But many say the DOF is a redundant position and just adds unwanted interference in the Manager's job and many times saddles the Manager with signings he has no use for. The manager is much better off identifying his own players who fit into his approach, many say.

The key is the relationship between the DOF and the manager. It needs to be sound for it to work.

So which is it?

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I don't see the point of it, doesn't really make sense.

Surely you want the man who has to pick the team to buy the players, otherwise he could end up with a bunch of players that don't really fit into what he's doing. It'd be like hiring someone to do your shopping for you, they're not going to get you exactly what you want.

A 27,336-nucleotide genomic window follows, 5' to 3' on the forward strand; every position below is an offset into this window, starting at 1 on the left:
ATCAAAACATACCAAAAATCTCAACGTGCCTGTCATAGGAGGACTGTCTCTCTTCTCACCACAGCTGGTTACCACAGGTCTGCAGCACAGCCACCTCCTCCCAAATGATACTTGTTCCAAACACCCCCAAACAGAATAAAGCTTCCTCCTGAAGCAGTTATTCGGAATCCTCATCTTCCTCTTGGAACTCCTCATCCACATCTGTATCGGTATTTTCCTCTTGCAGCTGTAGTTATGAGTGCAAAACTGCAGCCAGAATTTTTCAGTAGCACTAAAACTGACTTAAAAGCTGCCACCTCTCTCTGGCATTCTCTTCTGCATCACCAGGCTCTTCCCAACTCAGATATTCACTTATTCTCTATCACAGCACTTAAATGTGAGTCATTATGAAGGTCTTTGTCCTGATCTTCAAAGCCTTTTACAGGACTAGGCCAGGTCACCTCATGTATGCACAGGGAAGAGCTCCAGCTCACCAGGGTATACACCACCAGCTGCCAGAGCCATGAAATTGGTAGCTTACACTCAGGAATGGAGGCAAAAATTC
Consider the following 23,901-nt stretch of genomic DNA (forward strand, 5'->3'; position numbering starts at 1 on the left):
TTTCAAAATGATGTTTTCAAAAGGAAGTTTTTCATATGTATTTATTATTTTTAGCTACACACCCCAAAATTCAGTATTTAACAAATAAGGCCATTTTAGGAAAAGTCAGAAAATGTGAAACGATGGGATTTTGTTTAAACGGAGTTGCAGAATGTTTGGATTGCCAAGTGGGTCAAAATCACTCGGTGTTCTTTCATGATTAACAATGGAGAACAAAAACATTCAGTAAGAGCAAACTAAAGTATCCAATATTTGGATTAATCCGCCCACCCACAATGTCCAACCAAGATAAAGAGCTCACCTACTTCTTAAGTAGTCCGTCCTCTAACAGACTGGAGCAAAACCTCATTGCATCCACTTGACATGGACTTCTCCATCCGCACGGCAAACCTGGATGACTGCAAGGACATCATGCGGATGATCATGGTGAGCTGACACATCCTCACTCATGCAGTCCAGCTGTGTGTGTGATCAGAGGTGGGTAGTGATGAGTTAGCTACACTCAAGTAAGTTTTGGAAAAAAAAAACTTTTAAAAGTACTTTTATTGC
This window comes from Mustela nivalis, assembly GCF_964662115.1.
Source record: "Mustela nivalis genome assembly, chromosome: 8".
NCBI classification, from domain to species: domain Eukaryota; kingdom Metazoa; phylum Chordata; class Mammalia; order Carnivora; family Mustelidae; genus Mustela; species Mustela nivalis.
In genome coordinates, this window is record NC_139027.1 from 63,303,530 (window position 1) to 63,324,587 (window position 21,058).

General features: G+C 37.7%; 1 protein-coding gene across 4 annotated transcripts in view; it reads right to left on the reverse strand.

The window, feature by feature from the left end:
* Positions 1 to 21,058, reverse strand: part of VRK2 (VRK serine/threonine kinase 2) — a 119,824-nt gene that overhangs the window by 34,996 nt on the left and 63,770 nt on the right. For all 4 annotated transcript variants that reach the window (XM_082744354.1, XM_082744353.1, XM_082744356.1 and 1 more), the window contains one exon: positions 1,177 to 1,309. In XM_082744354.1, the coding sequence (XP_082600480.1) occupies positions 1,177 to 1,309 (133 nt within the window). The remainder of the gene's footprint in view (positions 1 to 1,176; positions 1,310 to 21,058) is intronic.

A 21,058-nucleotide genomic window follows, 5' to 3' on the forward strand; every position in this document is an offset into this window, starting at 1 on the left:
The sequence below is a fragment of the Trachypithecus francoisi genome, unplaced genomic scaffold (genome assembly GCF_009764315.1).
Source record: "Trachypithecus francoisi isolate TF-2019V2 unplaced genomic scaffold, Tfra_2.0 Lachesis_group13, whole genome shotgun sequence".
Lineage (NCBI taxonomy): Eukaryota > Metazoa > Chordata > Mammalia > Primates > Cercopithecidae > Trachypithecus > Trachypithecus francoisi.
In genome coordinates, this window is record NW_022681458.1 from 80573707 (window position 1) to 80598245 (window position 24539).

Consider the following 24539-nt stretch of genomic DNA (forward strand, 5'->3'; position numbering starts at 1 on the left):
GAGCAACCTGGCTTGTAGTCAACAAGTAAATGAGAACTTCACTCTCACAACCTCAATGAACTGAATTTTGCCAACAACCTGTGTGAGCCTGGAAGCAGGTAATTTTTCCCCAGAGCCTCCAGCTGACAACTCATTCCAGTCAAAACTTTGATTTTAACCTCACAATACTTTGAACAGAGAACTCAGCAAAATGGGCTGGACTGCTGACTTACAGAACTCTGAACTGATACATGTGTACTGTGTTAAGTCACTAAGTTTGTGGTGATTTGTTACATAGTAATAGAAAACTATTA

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It hasn't worked over here yet, but I see no reason why it shouldn't. It's all about who the two people are, how likeminded they are, their roles and what they WANT to be doing.

Alot of managers want to have complete control, but then some are probably happier being more of a head coach and focusing on tactics. As long as the DOF and the manager work well together, I see no reason why it shouldn't work.

It failed so massively at Spurs because the manager wanted a good centre half, and the DOF went out and bought a striker or two.